The major reaction that I have towards this election is the fact that it has been a very clear case of racism and bigotry that has been tolerated.  Starting off with Donald Trump, Trump has put people down in ways that I never thought would be imaginable for a presidential candidate.  Saying things like, if elected he will build a wall so that, Mexicans can stay where they are and won’t cross the border. Even after saying something so wrong, he is currently leading in the polls.  Thinking about this, I say I believe that the reason Donald is leading, is because he is saying all the things that some people want to say, but feel that it would be completely inappropriate, which it is. 

Hilary Clinton is the first woman to ever run for presidency.  She brings a lot to the Democratic Party that could be useful to America, but the reaction of the public is not so positive when it comes to a woman being in office.  I feel that nobody really takes her seriously when it comes to actually stating the issues.  People believe that she’s not really sure of what she wants to bring to the table when it comes to her becoming president. 

One of the favorites of the election is Bernie Sanders.  He is clearly one of the best candidates for the job.  But, he has had some negatives about his campaigning.  Bernie is an active member of the Black Lives Matter movement and trying to get free college education, but I think with him he speaks before he’s thought what he’s saying completely through.  Yes, it is perfectly fine standing with the Black Lives Matter, I feel that you cannot be so pro black that you are anti-white or any other race.  Becoming the president is a serious action, and you have to take in the account of all of the people who live in America, not just the black ones.  Then, when it comes to the free college education, I feel that that is a great thought, but it’s not logical.  Being the president takes logical thinking and thinking that taking millions of dollars away from colleges is going to be the solution to the lack of education that is prevalent in the states today, he is wrong.  Because, even after free college, there will still be that hand full of people who don’t want to go to school.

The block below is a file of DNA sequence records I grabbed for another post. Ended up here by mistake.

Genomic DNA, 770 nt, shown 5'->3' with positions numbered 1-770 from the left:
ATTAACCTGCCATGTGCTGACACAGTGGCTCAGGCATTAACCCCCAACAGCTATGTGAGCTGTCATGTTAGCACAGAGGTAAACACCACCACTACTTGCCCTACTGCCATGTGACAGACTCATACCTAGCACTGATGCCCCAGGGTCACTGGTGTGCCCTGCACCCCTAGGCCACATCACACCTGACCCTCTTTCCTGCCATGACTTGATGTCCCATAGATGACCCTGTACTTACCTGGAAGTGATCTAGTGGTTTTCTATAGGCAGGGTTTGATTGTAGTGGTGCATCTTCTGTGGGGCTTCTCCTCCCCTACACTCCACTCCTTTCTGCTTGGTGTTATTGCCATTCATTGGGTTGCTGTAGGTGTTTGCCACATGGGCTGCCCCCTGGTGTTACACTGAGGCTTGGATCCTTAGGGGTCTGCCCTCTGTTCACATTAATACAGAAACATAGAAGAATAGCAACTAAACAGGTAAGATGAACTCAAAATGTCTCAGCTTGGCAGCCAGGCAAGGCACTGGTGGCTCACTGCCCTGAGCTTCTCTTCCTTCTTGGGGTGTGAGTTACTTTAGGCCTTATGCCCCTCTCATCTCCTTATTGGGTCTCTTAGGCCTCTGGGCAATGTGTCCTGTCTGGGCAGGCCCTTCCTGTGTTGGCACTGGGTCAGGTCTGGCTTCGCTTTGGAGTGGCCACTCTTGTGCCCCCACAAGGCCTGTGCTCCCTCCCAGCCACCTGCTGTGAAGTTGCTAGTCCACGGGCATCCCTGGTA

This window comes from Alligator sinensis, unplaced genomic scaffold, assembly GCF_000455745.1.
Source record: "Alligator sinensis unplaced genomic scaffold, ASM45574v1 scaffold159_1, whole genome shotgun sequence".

All of the things that I have stated in this paper are how I am reacting to the presidential election that is going on this year.  Although I did not go into extreme detail about all the candidates that are running, I feel that I brought a lot into play. 

You have examined the three candidates that seem most likely to actually get into the White House next year.

You perceive that candidate Trump says terrible things, but many of the people who like him want to say those things, and they support him because he is giving voice to what they feel. Keep in mind that Mr. Trump says all sorts of things.  Many of the things he says are outlandish, crude, stupid, ill-informed, and false.  Many of the things he says are true, inspiring, accurate, clever, or honest.  I suspect some of his followers are paying attention to the good stuff he says and ignoring the bad stuff.  Also, some people like the good stuff and the bad stuff. Essentially, he is building emotional support with a narrative about how terrible political leadership has been, and how dishonest the press is, and I think many Americans will agree with those two points.  It is easy enough to dismiss Trump based on the the odious and obnoxious things he says, and his seeming personality disorder, but

You perceive that people don’t take Hilary Clinton seriously.  I wonder where you are getting that impression?  Do you look at political polling? She seems to be the most likely person to become our next president.  You report that people perceive her as being unsure about what she wants to accomplish when she gets to the White House.  That is an interesting observation.  Do you mean that she is mainly defining herself in opposition to the Republicans?  That is, rather than talking about what she could accomplish, she is promising to continue what Obama has done, and defend us from Republicans?

You think Sanders does not think through what he is saying, and may speak without carefully considering his words.  He seems pretty consistent from me.  It seems to me he is saying essentially the same stuff he and other Democratic Socialists have been saying ever since the 1970s.  As for taking money away from universities, I believe his policy idea is to have taxpayers give universities the money that normally would have been collected from students.  The “free college” would be paid for by taxpayers rather than students and their families.  Perhaps students and their families would still pay fees, or costs of housing and food and textbooks.  Presumably there would be some sort of a policy for keeping Universities prevented from raising tuition to ridiculous amounts.  By the way, the State of Illinois currently has policies that give “free education” to certain persons (especially veterans), but those free educations are not funded, meaning that, exactly as you imagine, the public universities must educate those students without any tuition revenue from either the taxpayers or the students.

Your reaction paper does not mention Jill Stein, who was on campus giving a speech earlier in March.  She is a presidential candidate for the Green Party.